Not many people know this, but wide-angle lenses were actually developed for photographing clouds. Nowadays, we tend to shy away from overcast days and weather. I’m here to tell you to go outside. A cloudy day is a great time for photography. These fluffy sky monsters can help give you a great shot! And we’ll tell you exactly how in this article.
Photograph Cityscapes on Cloudy Days
Cities and clouds can make you think of a fantasy story with a metropolis floating in the skies. If you have ever been to South America, you may not need to use your imagination.
I am reminded of my travels throughout Equador – each city is stationed in a valley. So, to travel from one to another, a bus journey along steep cliffs is a necessity.
As you pass each city, they all sit there, marinating in a pool of clouds. You come across a beautiful scene until you see that your driver is only using one arm to drive.
You don’t have to put yourself in the way – the simplest shots are the best. Wait for fog or a bunch of low clouds.
Capture the skyscrapers peeking out. This makes for a glorious shot.
Which Settings Should You Use on a Cloudy Day
Cloudy day photography settings are a little different than what you would use on a clear or overcast day.
Every time your light changes, you need to change your settings. If you are shooting in a cloudy environment, your light source (sun) will repeatedly hide and reveal itself.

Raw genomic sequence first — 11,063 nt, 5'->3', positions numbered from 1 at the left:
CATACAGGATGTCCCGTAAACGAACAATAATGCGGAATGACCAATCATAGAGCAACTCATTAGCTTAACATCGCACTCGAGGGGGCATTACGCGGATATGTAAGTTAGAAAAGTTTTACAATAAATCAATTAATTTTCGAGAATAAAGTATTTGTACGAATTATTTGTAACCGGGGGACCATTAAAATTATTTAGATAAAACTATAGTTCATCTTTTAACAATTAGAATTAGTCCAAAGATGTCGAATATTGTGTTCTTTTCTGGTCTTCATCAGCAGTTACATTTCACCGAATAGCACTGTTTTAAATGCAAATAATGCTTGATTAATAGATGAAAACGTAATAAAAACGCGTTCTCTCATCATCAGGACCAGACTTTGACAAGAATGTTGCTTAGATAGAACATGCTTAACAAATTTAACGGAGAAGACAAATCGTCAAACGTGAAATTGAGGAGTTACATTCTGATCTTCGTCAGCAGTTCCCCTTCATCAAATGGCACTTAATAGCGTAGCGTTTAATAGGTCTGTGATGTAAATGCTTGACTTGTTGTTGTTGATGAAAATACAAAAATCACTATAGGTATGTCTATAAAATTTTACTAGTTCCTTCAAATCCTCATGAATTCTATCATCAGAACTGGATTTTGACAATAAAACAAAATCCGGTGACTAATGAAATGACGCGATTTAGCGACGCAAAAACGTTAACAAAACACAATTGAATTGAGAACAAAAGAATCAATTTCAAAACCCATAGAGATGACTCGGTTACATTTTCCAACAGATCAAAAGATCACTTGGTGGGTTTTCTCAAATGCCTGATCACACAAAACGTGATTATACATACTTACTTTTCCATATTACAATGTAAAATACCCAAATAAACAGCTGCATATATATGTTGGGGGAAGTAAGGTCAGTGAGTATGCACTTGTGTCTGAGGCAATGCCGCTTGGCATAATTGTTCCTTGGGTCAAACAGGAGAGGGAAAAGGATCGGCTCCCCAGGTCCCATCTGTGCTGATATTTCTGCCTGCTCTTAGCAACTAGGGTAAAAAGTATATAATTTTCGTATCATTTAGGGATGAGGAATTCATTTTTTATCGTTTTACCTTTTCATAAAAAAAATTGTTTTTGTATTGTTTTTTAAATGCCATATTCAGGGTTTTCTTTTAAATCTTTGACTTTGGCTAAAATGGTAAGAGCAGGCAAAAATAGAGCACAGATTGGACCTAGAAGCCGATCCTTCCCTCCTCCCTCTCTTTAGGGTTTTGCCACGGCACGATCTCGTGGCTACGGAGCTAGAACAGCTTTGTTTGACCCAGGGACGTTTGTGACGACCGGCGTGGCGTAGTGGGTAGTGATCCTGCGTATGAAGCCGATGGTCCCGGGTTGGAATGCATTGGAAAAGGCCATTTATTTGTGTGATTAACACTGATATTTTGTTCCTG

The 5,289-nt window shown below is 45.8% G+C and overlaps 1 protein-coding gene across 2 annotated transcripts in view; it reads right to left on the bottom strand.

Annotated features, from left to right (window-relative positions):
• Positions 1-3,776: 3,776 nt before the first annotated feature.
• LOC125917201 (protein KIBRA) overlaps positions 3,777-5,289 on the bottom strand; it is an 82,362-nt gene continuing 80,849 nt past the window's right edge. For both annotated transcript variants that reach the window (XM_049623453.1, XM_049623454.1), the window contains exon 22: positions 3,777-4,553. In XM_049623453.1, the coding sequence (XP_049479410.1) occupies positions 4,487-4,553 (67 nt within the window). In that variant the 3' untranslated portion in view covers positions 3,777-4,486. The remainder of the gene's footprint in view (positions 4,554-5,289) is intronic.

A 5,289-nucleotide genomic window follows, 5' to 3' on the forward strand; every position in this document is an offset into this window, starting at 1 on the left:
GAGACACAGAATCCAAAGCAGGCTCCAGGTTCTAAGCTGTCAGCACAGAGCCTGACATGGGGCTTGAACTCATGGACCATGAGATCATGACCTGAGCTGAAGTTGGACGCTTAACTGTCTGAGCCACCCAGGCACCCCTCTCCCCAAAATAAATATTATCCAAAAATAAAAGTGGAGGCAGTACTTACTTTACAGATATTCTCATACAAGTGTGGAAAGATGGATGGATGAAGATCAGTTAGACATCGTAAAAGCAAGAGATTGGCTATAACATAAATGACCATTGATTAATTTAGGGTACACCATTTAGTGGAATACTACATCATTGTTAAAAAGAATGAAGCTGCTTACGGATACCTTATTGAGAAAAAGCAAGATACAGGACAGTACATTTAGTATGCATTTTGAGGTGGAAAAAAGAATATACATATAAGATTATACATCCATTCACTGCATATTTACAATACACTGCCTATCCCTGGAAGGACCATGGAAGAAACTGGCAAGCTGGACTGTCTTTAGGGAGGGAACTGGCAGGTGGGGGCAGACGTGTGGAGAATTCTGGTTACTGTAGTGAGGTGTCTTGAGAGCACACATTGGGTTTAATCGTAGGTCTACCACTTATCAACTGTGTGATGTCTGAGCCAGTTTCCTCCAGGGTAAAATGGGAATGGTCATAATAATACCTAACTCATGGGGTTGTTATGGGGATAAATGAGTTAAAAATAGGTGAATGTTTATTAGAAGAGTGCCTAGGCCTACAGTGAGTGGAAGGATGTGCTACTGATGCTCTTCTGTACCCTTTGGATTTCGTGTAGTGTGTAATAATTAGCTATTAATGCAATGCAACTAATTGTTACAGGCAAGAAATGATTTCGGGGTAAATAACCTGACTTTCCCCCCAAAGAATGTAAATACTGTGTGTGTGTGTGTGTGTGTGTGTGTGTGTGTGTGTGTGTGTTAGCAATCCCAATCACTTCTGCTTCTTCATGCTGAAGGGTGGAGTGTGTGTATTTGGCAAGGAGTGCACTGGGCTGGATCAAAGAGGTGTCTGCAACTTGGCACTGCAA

This can be a pain if you need to stick to a strict timescale. As a rule of thumb, the clouds are going to pull 2-3 stops of light from your scene.
I remember a portrait session I did for a magazine, using a medium format film camera. A Polaroid back was used for correct light exposing, switching to film for the shot. Each time I replaced the backs, the sun went behind the clouds, and then came out again. This went on for at least two hours. A digital camera will make it easier. Here’s how.
You know about Aperture Priority and Shutter Priority, but what about setting your ISO to automatic? Find it in your camera, and go one stop before ISO 100.
Give the Sky Definition With Cloud Formations
You may find a great landscape photography scene, but unless the sky has something interesting in it, it may fall flat. You can use birds, planes, balloons – even someone jumping.
Clouds are the easiest things to wait for unless you have all of the above readily available.
These clouds add texture, shape, and form – some even look like animals. Use them to your advantage.
Unless you want that high-key landscape photography shot, add clouds to that scene now.
Try Long Exposure Cloud Photography
Long exposures are great at any time of the day or night. Especially if you have access to cloudy days, an environment, or a scene.
Clouds add texture, shape, and form already. Capturing them with a long shutter speed adds movement and a wave-like presence to your scene.
The mood could be relaxing and calm or giving the viewer a sense of urgency and foreboding – such as the build-up of a storm.
Place your camera on a tripod, and use a shutter speed of five seconds or longer.
Last modified: February 26, 2021